Wednesday, August 21
10:30 am - 11:10 am
Who’s Not in the Room: Build better Products by Engaging Hard-To-Reach Users
About the event
As technologists, one of the hardest things to remember is that we’re not our users and our assumptions can easily extend into our work. If we aren’t careful, we can easily end up designing products based on our assumptions and biases rather than insights from the actual audience.If we want to build better products, we need to include our target audience in the creation process and listen to their feedback every step of the way. In this talk, I’ll share what my team and I learned from a project where we worked directly with teens experiencing various forms of bullying. You’ll learn what types of biases to watch out for, how to challenge your own assumptions, how to engage hard-to-reach audiences, and how the user-driven insights we gained uncovered the struggles unique to their community and informed our design decisions and product iterations. Whether or not you work in UX design, this talk will help you create solutions that will ultimately be valuable for all humans.
As an immigrant Bengali woman that discovered her profound hearing loss at age eight, Ariba focuses on advocating for diverse, marginalized voices that are often overlooked and ensuring we bring humanity into tech. After a varied background including Biomechancial Engineering, engineering research publications, and a stint at medical school, Ariba lead operations and product management for industry-shifting startups. This work and her passion for social impact brought her to the Ad Council as the Director of Innovation, where she’s charged with scaling design thinking and agile practices, creating digital products to create measurable social impact, and exploring future-forward technology for the organization. With over 10 years of experience in user-focused product design and leading workshops for entrepreneurs in global cities, she’s leveraging her life experiences, startup mindset, and scientific approach to create digital products for social good and organizational change, and empower an innovative culture.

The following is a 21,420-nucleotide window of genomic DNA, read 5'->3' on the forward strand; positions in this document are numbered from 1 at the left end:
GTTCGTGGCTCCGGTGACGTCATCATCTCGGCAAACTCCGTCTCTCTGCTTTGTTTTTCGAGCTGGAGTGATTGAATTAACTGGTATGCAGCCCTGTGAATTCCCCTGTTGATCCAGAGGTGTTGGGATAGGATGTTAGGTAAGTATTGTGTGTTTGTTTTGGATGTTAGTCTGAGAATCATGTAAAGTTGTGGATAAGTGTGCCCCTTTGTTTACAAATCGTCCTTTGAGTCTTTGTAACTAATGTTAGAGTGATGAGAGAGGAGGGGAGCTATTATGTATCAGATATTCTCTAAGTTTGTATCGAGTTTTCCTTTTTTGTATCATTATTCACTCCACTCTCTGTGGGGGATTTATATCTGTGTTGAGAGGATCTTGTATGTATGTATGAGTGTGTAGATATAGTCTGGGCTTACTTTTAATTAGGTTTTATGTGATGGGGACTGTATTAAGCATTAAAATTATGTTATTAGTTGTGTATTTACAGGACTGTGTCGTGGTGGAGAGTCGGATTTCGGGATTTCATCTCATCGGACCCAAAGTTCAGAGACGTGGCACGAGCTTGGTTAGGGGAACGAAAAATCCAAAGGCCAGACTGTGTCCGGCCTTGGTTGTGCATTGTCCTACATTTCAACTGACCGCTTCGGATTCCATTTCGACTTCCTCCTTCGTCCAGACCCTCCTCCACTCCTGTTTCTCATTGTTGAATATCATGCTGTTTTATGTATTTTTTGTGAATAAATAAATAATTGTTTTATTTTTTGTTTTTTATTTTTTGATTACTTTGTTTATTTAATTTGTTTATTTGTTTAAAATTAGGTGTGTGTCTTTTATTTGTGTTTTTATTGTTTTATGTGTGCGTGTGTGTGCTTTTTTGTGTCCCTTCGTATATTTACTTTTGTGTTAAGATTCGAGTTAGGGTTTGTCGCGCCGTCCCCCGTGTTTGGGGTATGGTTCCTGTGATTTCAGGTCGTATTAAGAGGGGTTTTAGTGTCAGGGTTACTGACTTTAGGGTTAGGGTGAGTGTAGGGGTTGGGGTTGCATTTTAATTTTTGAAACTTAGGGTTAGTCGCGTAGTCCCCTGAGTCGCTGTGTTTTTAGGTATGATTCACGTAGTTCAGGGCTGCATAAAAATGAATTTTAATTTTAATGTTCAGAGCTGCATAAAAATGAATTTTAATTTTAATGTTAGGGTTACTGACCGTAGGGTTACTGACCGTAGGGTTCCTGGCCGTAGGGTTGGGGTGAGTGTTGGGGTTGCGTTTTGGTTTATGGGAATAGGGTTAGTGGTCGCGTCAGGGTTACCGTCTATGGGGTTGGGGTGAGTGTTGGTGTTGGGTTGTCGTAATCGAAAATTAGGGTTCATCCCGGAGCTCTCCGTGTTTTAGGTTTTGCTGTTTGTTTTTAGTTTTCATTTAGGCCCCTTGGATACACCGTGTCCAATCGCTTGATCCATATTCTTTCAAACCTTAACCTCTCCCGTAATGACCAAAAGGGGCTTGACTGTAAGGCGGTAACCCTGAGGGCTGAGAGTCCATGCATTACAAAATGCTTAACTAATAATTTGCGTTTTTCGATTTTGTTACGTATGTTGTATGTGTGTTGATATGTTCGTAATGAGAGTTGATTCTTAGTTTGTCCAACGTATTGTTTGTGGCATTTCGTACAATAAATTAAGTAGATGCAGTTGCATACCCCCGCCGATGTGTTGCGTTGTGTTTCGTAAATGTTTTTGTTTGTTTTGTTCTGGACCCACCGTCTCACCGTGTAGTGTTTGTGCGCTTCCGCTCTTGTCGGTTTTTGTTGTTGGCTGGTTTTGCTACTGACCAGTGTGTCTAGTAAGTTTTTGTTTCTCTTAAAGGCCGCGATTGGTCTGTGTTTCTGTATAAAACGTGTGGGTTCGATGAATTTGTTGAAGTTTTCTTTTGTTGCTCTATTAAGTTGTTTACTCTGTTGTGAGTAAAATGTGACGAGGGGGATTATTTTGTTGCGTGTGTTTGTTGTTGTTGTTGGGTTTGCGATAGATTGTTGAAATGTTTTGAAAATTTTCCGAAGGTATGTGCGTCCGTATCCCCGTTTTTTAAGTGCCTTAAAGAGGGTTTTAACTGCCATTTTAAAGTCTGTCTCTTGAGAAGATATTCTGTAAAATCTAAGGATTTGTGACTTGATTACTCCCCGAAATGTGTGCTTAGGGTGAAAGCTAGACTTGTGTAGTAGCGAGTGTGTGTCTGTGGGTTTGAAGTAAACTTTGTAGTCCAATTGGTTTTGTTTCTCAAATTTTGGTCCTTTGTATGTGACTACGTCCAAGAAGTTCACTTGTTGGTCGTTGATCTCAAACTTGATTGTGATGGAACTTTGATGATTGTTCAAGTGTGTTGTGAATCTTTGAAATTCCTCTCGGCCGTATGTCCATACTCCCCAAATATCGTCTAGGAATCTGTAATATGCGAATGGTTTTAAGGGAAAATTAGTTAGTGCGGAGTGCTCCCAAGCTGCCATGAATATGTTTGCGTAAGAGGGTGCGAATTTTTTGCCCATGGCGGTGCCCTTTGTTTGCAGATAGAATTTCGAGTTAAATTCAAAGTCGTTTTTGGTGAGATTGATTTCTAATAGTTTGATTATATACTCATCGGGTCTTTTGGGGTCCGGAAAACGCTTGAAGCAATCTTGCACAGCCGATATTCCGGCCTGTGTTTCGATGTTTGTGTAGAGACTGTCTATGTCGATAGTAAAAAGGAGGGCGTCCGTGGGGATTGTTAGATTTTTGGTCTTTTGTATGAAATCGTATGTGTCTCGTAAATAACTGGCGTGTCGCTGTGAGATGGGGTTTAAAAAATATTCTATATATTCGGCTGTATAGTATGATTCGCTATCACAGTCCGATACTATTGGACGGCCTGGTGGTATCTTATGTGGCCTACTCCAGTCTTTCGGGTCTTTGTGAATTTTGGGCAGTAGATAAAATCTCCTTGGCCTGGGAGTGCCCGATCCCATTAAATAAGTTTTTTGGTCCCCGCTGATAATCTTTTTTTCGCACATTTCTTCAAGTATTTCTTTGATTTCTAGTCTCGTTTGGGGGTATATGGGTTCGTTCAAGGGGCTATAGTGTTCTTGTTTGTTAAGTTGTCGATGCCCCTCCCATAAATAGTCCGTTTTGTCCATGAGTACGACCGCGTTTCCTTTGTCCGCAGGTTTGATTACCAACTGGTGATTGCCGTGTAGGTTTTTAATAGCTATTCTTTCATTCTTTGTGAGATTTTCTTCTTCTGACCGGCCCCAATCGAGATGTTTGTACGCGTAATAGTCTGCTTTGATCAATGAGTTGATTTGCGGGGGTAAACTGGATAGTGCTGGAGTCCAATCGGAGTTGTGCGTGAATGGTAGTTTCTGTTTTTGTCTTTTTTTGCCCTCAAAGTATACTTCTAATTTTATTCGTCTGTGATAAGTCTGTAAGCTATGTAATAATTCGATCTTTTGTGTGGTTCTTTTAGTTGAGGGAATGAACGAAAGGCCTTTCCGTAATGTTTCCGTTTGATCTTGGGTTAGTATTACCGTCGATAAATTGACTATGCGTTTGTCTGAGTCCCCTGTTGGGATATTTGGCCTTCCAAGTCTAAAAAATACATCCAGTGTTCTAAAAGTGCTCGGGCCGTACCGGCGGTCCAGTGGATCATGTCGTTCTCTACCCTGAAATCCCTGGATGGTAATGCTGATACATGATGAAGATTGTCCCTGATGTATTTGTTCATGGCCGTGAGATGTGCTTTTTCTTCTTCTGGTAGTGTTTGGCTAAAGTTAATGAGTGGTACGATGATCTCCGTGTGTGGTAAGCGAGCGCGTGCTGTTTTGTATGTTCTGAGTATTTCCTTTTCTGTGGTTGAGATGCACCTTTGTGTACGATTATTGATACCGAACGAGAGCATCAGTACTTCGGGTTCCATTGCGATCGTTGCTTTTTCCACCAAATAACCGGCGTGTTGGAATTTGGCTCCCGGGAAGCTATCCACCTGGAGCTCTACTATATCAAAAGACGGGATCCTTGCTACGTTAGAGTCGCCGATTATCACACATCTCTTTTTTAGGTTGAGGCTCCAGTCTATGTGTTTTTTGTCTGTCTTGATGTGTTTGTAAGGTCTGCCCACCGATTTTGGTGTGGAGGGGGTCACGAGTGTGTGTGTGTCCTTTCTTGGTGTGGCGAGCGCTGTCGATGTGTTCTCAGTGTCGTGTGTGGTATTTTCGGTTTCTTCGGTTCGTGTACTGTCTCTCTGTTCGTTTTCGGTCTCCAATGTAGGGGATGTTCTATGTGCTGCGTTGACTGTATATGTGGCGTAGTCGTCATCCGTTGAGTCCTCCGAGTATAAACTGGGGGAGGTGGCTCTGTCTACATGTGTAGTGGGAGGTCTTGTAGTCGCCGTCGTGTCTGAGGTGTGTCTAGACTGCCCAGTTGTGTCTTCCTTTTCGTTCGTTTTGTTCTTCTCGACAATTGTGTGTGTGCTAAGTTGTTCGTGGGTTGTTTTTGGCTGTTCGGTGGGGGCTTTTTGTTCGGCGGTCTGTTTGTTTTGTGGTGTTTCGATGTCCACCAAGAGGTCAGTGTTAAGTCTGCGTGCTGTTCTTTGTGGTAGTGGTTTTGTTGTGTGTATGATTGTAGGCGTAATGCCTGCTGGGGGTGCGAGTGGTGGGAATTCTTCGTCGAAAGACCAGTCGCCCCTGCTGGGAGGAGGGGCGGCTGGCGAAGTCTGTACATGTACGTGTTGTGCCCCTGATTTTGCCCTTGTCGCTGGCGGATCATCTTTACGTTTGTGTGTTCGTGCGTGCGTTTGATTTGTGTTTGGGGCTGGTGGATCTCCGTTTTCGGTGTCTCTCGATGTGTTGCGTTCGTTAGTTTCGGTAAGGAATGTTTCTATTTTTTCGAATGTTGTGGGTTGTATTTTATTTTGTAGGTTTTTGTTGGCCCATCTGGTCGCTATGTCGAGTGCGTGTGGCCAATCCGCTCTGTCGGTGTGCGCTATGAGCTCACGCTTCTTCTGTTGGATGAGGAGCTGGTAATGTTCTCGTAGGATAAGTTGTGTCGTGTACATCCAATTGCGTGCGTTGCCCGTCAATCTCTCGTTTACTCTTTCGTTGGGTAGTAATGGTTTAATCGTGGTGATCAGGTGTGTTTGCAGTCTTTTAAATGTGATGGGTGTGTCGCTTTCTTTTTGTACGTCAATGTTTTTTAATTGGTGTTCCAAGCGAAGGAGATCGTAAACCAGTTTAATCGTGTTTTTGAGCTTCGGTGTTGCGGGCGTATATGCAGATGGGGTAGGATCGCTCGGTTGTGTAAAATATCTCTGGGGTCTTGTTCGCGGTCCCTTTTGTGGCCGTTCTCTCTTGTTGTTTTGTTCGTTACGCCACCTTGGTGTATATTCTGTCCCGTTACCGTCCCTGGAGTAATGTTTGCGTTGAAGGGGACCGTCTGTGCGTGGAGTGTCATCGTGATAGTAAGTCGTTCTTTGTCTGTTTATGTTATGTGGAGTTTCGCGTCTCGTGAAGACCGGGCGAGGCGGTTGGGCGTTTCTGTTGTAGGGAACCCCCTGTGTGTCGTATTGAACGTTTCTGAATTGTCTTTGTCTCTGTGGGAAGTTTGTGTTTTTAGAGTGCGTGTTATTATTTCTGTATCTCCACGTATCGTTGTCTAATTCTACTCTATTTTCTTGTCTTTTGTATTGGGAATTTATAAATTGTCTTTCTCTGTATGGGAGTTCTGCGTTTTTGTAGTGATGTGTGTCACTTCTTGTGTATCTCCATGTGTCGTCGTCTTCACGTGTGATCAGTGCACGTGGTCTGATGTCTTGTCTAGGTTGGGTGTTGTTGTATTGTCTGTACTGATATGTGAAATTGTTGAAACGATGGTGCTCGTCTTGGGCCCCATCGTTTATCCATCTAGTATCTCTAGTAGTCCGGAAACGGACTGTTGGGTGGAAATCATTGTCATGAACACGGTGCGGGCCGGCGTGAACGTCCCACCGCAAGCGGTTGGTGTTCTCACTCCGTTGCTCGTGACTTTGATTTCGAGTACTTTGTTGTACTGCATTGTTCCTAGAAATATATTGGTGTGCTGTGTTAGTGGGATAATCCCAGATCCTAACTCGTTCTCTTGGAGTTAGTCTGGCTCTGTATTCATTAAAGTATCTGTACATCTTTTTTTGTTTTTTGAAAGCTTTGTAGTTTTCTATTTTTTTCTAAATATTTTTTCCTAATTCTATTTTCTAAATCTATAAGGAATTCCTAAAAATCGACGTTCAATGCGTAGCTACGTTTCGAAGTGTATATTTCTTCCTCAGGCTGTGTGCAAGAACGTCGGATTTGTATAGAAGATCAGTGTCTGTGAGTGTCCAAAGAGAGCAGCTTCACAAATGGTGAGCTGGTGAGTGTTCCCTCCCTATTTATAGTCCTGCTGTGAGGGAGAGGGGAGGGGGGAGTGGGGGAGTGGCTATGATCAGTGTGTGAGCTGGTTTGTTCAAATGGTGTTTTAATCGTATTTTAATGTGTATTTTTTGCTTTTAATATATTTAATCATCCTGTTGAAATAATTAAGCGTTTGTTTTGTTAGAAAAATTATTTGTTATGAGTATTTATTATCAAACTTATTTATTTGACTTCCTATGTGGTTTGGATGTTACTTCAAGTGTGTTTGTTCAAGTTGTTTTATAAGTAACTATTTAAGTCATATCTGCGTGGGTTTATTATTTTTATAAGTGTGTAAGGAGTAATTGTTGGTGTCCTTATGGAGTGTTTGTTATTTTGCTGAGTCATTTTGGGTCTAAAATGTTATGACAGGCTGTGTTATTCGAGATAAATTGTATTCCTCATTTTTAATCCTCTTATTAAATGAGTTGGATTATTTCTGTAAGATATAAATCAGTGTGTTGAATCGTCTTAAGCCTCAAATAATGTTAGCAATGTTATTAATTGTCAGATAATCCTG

In her spare time, she teaches high school students UX design, go on adventures (climbing Mt. Kilimanjaro was her favorite), and knit more scarves than she’ll ever need.